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Revista de Protección Vegetal

versión impresa ISSN 1010-2752

Rev. Protección Veg. vol.28 no.2 La Habana mayo-ago. 2013




Quantification of phenols in lesions caused by Mycosphaerella fijiensis Morelet in `Cavendish naine'


Cuantificación de fenoles en lesiones causadas por Mycosphaerella fijiensis Morelet en `Cavendish naine'



Cynthia Sanchez-García, Yelenys Alvarado-Capó, Mayra Acosta-Suárez, Michel Leiva-Mora, Mileidy Cruz-Martín, Berkys Roque

Instituto de Biotecnología de las Plantas (IBP). Universidad Central Marta Abreude Las Villas. Carretera a Camajuaní km 5.5, Santa Clara. Cuba. Email:




The presence of phenols was demonstrated in leaf lesions caused by Mycosphaerella fijiensis Morelet in inoculated plants of `Cavendish naine'. Phenolic compounds were microscopically detected in plant tissue with symptoms in different development stages by using staining cathecol derivatives, and they were quantified by spectrophotometry. An accumulation of phenols was observed since the first lesions appeared and gradually increased as symptoms progressed. It varied from 29µg.cm2 in the early lesion stage to 79µg.cm2 in the last stage of the disease. Although phenols were not effective in preventing further disease development in this compatible interaction, these results constituted an evidence of the presence of these biochemical compounds as part of the plant defense response against pathogen infection.

Key words: Black Sigatoka, cathecol derivatives, histochemical detection.


Se demostró la acumulación de fenoles en lesiones foliares causadas por Mycosphaerella fijiensis Morelet en plantas inoculadas de `Cavendish naine'. Los compuestos fenólicos fueron detectados microscópicamente, en el tejido vegetal correspondiente a síntomas en diferentes estados de desarrollo, mediante la tinción de derivados del catecol y cuantificados por espectrofotometría. Se observó que la acumulación de fenoles ocurrió desde la aparición de las primeras lesiones e incrementó a medida que evolucionaron los síntomas, desde un valor de concentración de 29µg.cm2 en el estado más temprano de la enfermedad hasta 79µg.cm2 en el estado más avanzado. Aunque la inducción de fenoles no fue efectiva en el control del progreso de la enfermedad en esta interacción compatible, estos resultados constituyen una evidencia de la presencia de estos compuestos como parte de la respuesta de la planta ante la infección del patógeno.

Palabras clave: Sigatoka negra, derivados del catecol, detección histoquímica.



Histochemical techniques have been used in many kinds of studies of plant structures because of their simplicity and rapidness, which made them quite useful for a first approach to the phenomenon to be studied. They have been used in many plants to evaluate their morphological changes during growth (1), the pathogen spread in plant tissues, and also for observing the biochemical response of plant cells to pathogen infection in some pathosystems (2,3).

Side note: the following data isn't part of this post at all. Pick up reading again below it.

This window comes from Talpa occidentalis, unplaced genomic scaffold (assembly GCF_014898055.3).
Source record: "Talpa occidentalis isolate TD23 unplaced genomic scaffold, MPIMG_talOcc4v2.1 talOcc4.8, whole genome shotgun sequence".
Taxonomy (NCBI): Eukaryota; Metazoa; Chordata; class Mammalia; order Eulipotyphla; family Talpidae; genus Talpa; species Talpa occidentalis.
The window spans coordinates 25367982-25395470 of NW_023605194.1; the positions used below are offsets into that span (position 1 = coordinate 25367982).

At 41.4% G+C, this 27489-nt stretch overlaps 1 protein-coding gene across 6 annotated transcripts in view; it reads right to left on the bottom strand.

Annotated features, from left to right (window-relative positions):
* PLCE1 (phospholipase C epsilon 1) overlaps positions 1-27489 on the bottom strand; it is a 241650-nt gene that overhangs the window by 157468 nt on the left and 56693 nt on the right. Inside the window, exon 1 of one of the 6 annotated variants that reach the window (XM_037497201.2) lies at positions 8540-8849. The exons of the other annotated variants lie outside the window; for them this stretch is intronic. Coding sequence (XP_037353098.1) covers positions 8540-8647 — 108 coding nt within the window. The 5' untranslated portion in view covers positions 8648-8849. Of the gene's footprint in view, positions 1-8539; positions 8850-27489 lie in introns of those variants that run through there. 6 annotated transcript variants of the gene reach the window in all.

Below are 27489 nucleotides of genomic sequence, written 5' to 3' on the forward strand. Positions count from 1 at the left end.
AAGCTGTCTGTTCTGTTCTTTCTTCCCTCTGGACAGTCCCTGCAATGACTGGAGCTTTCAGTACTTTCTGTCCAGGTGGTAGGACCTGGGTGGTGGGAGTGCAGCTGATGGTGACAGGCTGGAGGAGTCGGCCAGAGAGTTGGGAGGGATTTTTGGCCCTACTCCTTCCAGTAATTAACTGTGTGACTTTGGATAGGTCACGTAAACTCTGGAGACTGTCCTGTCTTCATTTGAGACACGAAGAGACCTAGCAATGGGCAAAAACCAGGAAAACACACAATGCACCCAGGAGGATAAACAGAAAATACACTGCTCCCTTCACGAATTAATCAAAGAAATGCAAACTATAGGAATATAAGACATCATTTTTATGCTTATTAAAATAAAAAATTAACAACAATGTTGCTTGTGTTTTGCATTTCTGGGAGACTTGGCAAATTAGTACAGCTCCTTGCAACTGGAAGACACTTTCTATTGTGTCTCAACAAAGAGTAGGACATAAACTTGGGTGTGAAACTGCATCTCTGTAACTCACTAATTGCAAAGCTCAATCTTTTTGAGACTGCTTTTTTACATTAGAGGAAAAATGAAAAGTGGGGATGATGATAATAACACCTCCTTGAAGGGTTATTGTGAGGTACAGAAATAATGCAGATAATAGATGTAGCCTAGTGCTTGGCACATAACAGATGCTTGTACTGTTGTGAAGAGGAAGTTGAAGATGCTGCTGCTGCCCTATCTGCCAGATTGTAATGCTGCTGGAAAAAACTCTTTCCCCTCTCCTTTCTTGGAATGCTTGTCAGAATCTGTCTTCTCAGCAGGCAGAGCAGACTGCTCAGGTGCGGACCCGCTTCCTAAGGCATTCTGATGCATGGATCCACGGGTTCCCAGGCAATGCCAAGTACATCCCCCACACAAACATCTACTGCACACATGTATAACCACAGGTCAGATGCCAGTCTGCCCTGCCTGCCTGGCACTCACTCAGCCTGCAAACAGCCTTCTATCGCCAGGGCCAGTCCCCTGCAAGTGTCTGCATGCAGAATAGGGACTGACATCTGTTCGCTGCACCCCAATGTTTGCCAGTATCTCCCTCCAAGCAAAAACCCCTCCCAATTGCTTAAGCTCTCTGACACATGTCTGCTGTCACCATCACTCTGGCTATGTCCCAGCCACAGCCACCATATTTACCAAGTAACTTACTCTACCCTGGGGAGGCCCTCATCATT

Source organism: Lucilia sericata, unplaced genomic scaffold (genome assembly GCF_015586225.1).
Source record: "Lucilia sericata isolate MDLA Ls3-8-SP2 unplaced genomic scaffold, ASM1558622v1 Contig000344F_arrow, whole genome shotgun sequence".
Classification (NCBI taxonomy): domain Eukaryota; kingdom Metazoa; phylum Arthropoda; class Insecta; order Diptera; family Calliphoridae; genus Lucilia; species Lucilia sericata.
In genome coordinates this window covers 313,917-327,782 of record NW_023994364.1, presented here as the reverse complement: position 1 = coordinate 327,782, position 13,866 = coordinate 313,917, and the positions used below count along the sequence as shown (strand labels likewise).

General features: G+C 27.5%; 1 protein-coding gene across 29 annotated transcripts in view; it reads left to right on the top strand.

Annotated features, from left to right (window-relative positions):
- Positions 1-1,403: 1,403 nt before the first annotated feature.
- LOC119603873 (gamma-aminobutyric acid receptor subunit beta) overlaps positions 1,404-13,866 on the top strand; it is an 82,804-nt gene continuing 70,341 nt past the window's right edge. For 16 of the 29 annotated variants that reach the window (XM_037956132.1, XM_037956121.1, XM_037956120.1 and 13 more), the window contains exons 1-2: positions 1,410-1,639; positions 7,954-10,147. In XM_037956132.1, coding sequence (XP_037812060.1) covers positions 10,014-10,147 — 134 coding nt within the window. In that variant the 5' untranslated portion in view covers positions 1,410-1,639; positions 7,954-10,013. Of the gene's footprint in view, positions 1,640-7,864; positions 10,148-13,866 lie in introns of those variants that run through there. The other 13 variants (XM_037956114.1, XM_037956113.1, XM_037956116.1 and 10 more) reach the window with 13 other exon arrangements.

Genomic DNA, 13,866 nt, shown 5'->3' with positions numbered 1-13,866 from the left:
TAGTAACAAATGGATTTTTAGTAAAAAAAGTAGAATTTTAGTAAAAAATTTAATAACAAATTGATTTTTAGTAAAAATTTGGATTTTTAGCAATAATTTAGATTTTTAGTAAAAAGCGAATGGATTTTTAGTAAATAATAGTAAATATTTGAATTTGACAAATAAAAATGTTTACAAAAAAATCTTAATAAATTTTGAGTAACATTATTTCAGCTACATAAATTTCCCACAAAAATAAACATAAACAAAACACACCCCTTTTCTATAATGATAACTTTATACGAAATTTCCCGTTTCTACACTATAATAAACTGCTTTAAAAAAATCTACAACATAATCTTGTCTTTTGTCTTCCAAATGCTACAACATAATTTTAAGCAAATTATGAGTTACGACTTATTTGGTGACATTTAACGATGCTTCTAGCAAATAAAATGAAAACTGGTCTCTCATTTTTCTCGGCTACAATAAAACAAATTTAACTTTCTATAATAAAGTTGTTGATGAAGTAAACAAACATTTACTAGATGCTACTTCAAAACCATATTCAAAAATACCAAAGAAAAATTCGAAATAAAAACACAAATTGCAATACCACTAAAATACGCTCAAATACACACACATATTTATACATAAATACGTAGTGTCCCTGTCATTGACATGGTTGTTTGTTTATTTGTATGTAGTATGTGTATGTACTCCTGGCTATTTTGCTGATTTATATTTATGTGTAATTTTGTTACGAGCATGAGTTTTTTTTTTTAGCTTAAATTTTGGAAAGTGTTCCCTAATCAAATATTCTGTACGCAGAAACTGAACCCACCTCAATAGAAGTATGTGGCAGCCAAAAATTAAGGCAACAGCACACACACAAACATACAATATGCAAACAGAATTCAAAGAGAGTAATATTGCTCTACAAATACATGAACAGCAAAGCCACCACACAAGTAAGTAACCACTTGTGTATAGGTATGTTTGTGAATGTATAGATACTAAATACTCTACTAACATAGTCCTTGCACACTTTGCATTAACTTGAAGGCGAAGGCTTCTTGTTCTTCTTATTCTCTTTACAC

Accumulation of phenolic compounds in the host as a response to fungal attack to strengthen the cell wall is well known l (4), and it has been correlated with disease resistance in a number of plant pathogen interactions.

Musa sp.-Mycosphaerella fijiensis Morelet pathosystem has been studied from many perspectives with the aim of increasing the knowledge of this plant-pathogen interaction. In Cuba, some investigations have been carried out in the field of the molecular biology related to this pathosystem (6) and the use of epidemiological variables and components of resistance to differentiate genotypes of Musa spp. (7). However, the use of biochemical techniques to detect and quantify molecular compounds involved in banana plant defence, such as phenols, has been little successful.

The symptoms caused by M. fijiensis, causal agent of Black Sigatoka, in susceptible Musa spp. plants are characterized by the presence of pronounced lesions with chlorotic halos since the stage 3 of the disease that suggests a photo-oxidative damage, the release of pathogen toxins and the triggering of the plant defense response (5). In this sense, obtaining of evidences of local accumulation of biochemical compounds, specifically phenols, in lesions of banana plants inoculated with M. fijiensisis is very important in studying this plant-pathogen interaction.

The objective of this work was the histochemical detection and quantification of phenolic compounds in the lesions caused by M. fijiensis in inoculated plants of `Cavendish naine'.

`Cavendish naine' plants (Musa AAA, susceptible to Black Sigatoka) was used as the plant material. They were obtained from ¨La Cuba¨ enterprise (Ciego de Ávila, Cuba), propagated by tissue culture according to the protocol described by Orellana (8) and acclimatized during three months in a greenhouse until they reached 20cm of height and with more than three developed leaves. The pathogenic strain CCIBP-Pf83 of M. fijiensis from the microbial culture collection of Plant Biotechnology Institute (IBP, Cuba) was used.